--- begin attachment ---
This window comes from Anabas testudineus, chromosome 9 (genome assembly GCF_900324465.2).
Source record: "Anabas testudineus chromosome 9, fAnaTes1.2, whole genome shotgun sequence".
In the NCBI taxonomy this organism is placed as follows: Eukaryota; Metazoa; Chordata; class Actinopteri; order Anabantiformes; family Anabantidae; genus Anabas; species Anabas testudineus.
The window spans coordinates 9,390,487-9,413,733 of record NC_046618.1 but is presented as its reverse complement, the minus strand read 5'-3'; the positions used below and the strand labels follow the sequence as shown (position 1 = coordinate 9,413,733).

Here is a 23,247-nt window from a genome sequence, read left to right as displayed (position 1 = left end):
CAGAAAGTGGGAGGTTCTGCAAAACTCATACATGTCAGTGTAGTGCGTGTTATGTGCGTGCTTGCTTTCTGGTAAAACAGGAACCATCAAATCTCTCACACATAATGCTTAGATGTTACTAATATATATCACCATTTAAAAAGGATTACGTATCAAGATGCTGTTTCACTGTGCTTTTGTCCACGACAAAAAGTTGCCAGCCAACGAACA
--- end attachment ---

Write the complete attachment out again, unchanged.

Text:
This window comes from Anabas testudineus, chromosome 9 (genome assembly GCF_900324465.2).
Source record: "Anabas testudineus chromosome 9, fAnaTes1.2, whole genome shotgun sequence".
In the NCBI taxonomy this organism is placed as follows: Eukaryota; Metazoa; Chordata; class Actinopteri; order Anabantiformes; family Anabantidae; genus Anabas; species Anabas testudineus.
The window spans coordinates 9,390,487-9,413,733 of record NC_046618.1 but is presented as its reverse complement, the minus strand read 5'-3'; the positions used below and the strand labels follow the sequence as shown (position 1 = coordinate 9,413,733).

Here is a 23,247-nt window from a genome sequence, read left to right as displayed (position 1 = left end):
CAGAAAGTGGGAGGTTCTGCAAAACTCATACATGTCAGTGTAGTGCGTGTTATGTGCGTGCTTGCTTTCTGGTAAAACAGGAACCATCAAATCTCTCACACATAATGCTTAGATGTTACTAATATATATCACCATTTAAAAAGGATTACGTATCAAGATGCTGTTTCACTGTGCTTTTGTCCACGACAAAAAGTTGCCAGCCAACGAACA